1943 - Saint Joseph’s acquires adjacent homes, converting them to the campus’ first student residences.

1960s - Saint Joseph’s continues to grow with the addition of new student residences, Bellarmine Hall, Drexel Library and Campion Student Center.

1980-2000 - Saint Joseph’s shifts from a commuter school to a residential institution, welcoming larger classes and expanding its full-time faculty.

2000-2008 - A series of capital improvements begins to transform the campus. The University acquires the adjacent 38-acre Episcopal Academy in Merion. Hawks’ Landing also opens.

2010-2014 - Impactful projects include: the Post Learning Commons addition to Drexel Library and Villiger Residence Hall. The University acquires the former 8.9-acre Cardinal’s Residence property, which transforms into the Maguire Wolfington Welcome Center.

2018 - A partnership is reached with the Barnes Foundation for the future stewardship of the Barnes Arboretum at Saint Joseph’s University.

2019 - A new campus master plan is launched.

“The facilities in which our students learn and interact are an integral component of our academic offerings,” Reed adds. “We routinely and continuously upgrade our classrooms and labs in order to meet the needs of our faculty and the ever-changing learning styles and expectations of our students.”

A rendering of a new campus building

Maguire Campus District: With greater access to this part of campus from surrounding areas, the plan also calls for a renovated wellness and recreation center with improved spaces for fitness and activities; an expansion of the Kinney Center for Autism Education and Support, improved parking and potential for additional academic buildings.

A Walkable Campus

In addition, the University plans to improve the flow of pedestrians throughout campus by creating more walkways, consolidating parking and creating two additional parking garages.

Reed is most excited about the pedestrian underpass and the related parts of the plan that connect the campus together.

“We’re a pedestrian campus and yet some of our most commonly traveled areas on campus don’t reflect that as well as they should,” Reed says. “Some of our infrastructure — whether that is parking garages, the need for an underpass to cross City Avenue or regular walkways throughout campus need to accommodate the students, faculty and staff of Saint Joseph’s today and in the future.”

A rendering of the underpass that crosses under City Ave.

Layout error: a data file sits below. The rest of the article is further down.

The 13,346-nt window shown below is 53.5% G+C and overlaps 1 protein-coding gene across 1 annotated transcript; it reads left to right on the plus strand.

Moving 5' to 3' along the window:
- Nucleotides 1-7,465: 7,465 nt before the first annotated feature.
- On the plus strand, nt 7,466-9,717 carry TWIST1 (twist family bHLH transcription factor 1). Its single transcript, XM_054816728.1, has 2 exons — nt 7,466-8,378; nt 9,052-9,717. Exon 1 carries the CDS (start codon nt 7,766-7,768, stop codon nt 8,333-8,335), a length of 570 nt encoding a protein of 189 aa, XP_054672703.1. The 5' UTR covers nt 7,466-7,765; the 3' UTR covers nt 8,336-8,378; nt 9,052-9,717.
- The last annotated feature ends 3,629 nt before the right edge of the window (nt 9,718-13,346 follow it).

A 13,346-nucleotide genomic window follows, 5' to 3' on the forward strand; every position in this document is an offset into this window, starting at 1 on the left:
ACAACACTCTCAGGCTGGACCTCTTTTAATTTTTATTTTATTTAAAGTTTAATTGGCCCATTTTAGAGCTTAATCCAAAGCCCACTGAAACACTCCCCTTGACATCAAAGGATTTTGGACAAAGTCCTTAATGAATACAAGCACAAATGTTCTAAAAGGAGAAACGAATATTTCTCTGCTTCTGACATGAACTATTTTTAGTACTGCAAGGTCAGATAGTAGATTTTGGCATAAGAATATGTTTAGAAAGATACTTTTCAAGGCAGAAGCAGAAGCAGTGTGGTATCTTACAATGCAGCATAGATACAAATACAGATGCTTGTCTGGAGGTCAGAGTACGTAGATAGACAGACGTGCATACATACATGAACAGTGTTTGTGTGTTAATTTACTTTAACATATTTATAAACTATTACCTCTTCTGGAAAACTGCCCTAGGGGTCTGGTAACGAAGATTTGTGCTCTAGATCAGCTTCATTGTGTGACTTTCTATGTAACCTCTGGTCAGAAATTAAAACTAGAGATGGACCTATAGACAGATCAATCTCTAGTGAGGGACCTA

City Avenue Pedestrian Underpass: With the construction of an underpass across City Avenue, the two hearts of campus will be connected allowing for safe and efficient navigation around campus.

A Fully Transformed Student Experience

Another way the plan intends to transform the student experience is by creating a student center that supports learning and engagement, and improving and modernizing residence halls.

“We have an incredibly vibrant student experience on campus — active organizations, athletics, Campus Ministry — all the co-curricular programs and activities, but it’s glaring that a lot of those activities are lacking space or they are making do in suboptimal space,” Reed explains. “The recreation center would provide students with health and wellness opportunities, which is incredibly important for the mind, body and soul of Jesuit education.”

Sweeney Field is transformed with bleachers on the side.

Athletics Hub: Fans and spectators will benefit from greater viewing experiences on the Quinn track and Sweeney field. Facilities in Hagan Arena will be upgraded to provide modern student athletes with the fitness, nutrition and conditioning they require to perform at their best.

A Plan of Action

Work has already begun to realize part of the plan, according to McGuriman. He says the University has taken the first steps to rendering and conceptualizing the renovations to O’Pake, and has also begun to investigate the feasibility of the underpass. Saint Joseph’s recently released an RFP to engage an executive architectural firm to help the University bring all the projects in the initial wave to further development through schematic design, adds McGuriman.

“There’s been a lot of excitement generated by the opportunities presented in this bold and visionary plan and we are eager to get started with the first phase,” McGuriman says.

The plan promises unlimited possibilities for the University’s future, but how the plan will unfold will be determined by student demand, academic needs, logistics and financial support.

“The priorities of this plan will be supported primarily through philanthropy. We are grateful to our alumni, parents and friends who have generously contributed to making SJU what it is today, and we look forward to that continued support as we look to further enhance SJU’s mission in care of our students, their families, our faculty and staff, and the surrounding community,” explains Reed.

“This plan is the next logical step in SJU’s development. We pride ourselves on providing a comprehensive and total educational experience for our students. To that end, we need to ensure that our buildings and facilities support that in the best way possible.”

An aerial view of the campus entryway.

Main Campus District: The master plan aims to transform the front door to the University’s main campus. Prospective students and visitors will enter through the historic Maguire Wolfington Welcome Center and find a newly developed residential quad and a state-of-the-art student center.